Beach Access and Park Issues
April 21, 2011

UPDATE: Cape Point is now closed to pedestrians also


The National Park Service has now closed all access to Cape Point.

The Point was closed to off-road vehicles on March 18, the earliest date so far.  The closure came after piping plovers were observed exhibiting breeding behavior in the area south of Ramp 44 and just north of the Point known as the “Narrows.”

However, pedestrians who were willing to wade in the water below the low-tide line for about a quarter mile were allowed to bypass the resource closure to reach Cape Point, which was still open.

And plenty of fishermen and visitors have been doing this – or at least trying to do this. The flounder and drum fishing has been exceptional at the Point in recent weeks.

The problem is that too many of the anglers and others have not been staying in the water to get to Cape Point but have been violating resource closures.

So the Park Service has closed down the Point – period.

Even if you wade past the closure, you will not be allowed to come ashore at Cape Point. You cannot set foot on the dry sand above the low-tide mark.

If you try and are caught by a Park Service ranger, you will probably be cited for a violation of the resource closure.

Cyndy Holda, Cape Hatteras National Seashore public relations specialist, said today that the closure is about a half mile long now, which she said was “too lengthy to safely walk in the water,” which can be rough with strong currents.

In addition, she said, there have been multiple violations of the resource closure by people who did not stay in the water.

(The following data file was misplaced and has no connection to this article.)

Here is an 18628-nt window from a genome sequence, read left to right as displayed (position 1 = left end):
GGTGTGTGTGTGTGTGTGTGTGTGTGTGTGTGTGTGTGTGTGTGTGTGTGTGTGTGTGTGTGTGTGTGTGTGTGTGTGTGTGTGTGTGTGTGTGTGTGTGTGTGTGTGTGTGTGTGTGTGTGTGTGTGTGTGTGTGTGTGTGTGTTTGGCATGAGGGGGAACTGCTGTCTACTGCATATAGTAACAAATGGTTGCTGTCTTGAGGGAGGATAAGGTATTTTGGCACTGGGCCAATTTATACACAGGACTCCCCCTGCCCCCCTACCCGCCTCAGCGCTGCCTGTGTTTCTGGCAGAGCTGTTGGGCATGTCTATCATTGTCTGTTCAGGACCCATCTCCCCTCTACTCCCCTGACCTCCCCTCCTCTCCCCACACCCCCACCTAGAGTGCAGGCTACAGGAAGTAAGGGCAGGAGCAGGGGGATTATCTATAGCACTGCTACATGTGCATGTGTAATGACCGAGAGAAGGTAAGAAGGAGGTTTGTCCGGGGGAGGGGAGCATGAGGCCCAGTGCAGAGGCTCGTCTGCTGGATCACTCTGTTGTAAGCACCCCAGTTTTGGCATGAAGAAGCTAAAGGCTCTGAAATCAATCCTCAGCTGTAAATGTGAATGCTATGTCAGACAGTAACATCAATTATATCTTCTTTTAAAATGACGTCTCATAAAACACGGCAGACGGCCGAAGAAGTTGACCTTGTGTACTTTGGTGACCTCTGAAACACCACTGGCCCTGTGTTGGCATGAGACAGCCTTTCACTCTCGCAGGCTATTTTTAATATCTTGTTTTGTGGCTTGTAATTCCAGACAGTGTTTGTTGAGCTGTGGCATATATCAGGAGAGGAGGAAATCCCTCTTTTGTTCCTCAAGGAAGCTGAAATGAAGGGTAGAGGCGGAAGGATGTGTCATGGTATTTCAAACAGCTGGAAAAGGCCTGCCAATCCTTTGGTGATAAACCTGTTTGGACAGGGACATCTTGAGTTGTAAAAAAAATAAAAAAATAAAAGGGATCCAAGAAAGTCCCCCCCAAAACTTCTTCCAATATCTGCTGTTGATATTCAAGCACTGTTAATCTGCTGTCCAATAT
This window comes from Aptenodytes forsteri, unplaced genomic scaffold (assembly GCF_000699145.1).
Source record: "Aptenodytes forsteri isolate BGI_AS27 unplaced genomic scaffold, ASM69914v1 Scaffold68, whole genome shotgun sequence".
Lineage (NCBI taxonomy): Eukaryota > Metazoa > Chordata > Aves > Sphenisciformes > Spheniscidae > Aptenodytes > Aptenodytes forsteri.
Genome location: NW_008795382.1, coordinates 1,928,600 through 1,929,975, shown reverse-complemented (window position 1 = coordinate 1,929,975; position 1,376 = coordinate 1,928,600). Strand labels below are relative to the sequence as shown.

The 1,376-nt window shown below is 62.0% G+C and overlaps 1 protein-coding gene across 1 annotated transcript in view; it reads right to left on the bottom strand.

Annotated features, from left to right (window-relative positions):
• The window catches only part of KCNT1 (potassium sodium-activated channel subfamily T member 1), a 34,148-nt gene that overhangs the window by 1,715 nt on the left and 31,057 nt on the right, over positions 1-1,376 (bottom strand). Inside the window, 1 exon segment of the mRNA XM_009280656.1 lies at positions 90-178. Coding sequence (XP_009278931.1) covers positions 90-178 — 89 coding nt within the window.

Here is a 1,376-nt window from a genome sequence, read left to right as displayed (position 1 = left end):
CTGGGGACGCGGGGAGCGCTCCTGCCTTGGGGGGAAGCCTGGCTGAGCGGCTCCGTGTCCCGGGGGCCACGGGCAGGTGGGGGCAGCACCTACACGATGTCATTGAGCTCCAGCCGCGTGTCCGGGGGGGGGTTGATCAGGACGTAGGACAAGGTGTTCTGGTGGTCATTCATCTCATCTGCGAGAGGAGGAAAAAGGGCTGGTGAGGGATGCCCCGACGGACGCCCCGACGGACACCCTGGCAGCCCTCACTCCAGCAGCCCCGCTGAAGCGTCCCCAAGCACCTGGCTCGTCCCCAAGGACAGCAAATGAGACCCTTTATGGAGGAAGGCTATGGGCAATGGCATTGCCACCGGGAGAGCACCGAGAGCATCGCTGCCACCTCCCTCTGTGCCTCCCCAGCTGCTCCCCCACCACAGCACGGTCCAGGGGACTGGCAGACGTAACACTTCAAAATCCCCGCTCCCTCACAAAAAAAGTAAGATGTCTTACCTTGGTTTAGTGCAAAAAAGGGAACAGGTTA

Britta Muiznieks, the seashore’s wildlife biologist, confirmed that there had been a large number of violations of the closure between Ramp 44 and Cape Point. 

She said biologists and park rangers have observed people in the closed areas, even flying kites.  And numerous foot prints indicate people and dogs have walked through the resource closure.

Some of the foot prints, she said, have come as close as 15 to 30 meters to piping plover nests, and people, probably anglers, have been cutting through the resource closure to get to the good flounder fishing in the “hook” south and west of Cape Point.

The prescribed buffer for pedestrians and ORVs for piping plover nests and breeding activity is 50 meters.

Holda noted that, according to the terms of the consent decree that dictates management of the seashore until the park has a final, long-range access plan, Superintendent Mike Murray can exercise his discretion “to provide additional protections as needed.”

“If people aren’t paying attention to the signage,” Holda said, the park needs to institute the additional protections.

“This time of year, it’s a very fluid situation,” Holda added.  The shorebirds, she said, are staking out territory and checking out nesting sites.

“We try to keep it (the beach) open as long as we can,” she said, “but if it’s so confusing to the public that we can’t sign it effectively, then we have to take other measures.”

Once the birds establish nests, there is a possibility that more public access can be allowed.

Muiznieks said that there are two piping plover nests at Cape Point – one of them just south of the Narrows -- and a third nest south and west of the Point near Salt Pond Road.  She said there is also a pair of oystercatchers exhibiting breeding behavior in the resource closure south of Ramp 44.  That pair, she said, hasn’t decided yet where to nest.

“We just couldn’t control the public,” Muiznieks said, even though rangers and biologists tried to keep a close watch and speak with violators.

So, the rule for now is that you should not attempt to reach Cape Point, even on foot and even wading in the water.

Ramps 43 and 44 are still open to ORVs with some beach access.  Ramp 45 is open to ORVs and pedestrians, but only for about two-tenths of a mile.

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